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Progress being made for bereaved families wishing to register loved ones who died abroad

Fine Gael TD for Kildare North, Anthony Lawlor, has today (Wednesday) welcomed confirmation from the Taoiseach that the Heads of Bill to review the Civil Registration Act 2004 was approved at yesterday’s Cabinet meeting. The review will deal with the inability of families to register the deaths in Ireland of their loved ones who pass away overseas, an issue which has been passed to the Oireachtas Committee on Social Protection & Education to consider. As it currently stands an Irish citizen who dies abroad will generally only receive a death certificate from the country where they passed away.

“For the past couple of years, a number of Irish families who have sadly lost loved ones abroad have been campaigning to have this anomaly changed. Although it may be considered an administrative matter, for the parents and spouses who want to register the death in Ireland, it is far more than just paperwork. It can be very distressing for families to learn that the Irish State does not officially recognise the death and, from a genealogical point of view, this person simply disappears from all records.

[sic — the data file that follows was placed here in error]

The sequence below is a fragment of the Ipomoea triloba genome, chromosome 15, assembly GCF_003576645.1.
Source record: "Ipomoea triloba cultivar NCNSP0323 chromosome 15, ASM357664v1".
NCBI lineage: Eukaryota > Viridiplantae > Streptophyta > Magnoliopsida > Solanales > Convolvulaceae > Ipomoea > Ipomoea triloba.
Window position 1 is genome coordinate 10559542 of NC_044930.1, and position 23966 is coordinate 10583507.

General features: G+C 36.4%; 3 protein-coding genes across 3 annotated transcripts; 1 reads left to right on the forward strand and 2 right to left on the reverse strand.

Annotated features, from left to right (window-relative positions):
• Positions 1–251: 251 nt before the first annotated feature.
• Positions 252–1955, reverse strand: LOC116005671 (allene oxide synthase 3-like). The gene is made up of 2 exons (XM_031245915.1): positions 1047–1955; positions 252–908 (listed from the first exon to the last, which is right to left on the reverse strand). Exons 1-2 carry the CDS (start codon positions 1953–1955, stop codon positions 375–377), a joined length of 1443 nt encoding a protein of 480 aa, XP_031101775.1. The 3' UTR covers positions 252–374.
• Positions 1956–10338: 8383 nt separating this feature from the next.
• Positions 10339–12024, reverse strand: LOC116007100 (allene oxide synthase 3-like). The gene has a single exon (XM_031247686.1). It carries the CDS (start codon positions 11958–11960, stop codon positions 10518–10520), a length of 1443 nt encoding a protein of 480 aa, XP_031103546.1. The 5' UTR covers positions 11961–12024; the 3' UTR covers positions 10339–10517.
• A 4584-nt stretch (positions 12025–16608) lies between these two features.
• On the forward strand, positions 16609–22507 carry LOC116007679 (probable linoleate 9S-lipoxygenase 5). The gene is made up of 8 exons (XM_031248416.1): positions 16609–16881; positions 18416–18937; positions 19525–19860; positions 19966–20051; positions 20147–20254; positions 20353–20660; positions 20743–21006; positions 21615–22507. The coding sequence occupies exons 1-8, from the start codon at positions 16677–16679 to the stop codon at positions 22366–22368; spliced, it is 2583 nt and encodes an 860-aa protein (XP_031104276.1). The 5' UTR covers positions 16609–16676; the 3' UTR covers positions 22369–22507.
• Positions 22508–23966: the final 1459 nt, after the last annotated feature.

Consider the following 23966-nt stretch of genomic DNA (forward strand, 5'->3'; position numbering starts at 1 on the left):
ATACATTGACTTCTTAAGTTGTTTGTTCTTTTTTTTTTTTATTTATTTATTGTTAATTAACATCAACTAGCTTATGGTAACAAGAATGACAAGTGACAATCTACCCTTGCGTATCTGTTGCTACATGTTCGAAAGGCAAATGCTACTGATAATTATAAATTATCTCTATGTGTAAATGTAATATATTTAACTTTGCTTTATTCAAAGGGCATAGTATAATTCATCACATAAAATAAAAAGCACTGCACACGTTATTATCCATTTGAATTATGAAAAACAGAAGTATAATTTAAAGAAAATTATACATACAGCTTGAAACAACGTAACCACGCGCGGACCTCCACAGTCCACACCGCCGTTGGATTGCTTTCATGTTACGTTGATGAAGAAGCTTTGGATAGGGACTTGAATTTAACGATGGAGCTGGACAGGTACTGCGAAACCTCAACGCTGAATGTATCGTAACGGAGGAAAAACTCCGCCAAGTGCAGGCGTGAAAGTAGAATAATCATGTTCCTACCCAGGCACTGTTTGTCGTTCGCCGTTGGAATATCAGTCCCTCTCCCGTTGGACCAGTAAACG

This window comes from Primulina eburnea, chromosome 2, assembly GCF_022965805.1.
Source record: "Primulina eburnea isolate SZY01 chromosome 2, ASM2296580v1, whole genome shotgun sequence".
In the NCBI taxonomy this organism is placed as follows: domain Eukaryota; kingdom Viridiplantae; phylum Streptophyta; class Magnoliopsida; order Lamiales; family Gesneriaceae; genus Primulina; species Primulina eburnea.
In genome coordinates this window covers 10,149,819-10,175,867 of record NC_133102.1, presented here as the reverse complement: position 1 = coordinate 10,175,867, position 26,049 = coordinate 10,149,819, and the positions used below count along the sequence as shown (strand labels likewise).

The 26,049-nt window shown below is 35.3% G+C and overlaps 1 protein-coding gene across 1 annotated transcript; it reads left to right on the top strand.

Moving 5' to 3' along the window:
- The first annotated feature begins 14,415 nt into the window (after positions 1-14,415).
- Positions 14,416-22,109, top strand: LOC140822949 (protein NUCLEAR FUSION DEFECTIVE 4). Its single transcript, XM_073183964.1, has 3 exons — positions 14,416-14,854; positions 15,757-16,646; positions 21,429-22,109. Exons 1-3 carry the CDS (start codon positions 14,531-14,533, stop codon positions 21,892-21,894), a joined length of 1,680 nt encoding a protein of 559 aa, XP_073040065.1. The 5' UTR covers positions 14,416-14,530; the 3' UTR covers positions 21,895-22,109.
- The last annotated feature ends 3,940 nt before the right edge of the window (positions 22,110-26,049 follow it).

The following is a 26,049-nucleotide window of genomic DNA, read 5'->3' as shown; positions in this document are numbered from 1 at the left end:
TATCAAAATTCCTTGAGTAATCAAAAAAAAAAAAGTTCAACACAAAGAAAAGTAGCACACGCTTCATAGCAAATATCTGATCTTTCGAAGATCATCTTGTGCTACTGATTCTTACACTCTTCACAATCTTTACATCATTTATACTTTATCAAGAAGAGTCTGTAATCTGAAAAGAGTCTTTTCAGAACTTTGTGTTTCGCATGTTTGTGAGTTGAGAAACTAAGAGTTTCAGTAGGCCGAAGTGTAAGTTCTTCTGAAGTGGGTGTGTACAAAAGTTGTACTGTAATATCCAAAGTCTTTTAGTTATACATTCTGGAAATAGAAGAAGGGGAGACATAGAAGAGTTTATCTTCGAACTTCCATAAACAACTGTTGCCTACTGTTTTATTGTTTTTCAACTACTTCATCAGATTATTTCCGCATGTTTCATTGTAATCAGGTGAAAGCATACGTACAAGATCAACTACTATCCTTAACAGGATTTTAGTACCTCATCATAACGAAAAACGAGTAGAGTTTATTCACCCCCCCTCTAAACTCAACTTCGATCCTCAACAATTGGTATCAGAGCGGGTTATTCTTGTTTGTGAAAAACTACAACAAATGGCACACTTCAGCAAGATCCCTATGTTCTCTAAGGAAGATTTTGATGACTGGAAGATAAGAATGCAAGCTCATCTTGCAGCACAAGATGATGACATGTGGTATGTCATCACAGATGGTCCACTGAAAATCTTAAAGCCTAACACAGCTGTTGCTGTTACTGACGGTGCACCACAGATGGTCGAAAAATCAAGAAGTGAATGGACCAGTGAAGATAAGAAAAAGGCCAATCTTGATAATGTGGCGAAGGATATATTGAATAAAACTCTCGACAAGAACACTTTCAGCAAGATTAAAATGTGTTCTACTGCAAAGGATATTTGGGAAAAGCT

“It is very important that this issue is dealt with because of the number of Irish people who travel abroad, either on holidays or to work for a short period of time. Between February and April this year, over 1.3 million trips were made overseas by Irish residents. It is particularly relevant due to the large number of young students who travel on J1 visas to the United States each summer or work permits to the Australia, of which 21,000 were issued in 2011 alone.

“Since 2010, campaigning families have met with an Oireachtas Committee and the previous Minister for Social Protection, Eamon O’Cuiv, but no progress was made. I am delighted that this sensitive issue is now being dealt with and I hope that common sense will prevail which will ease this unnecessary burden for grieving families.”

ENDS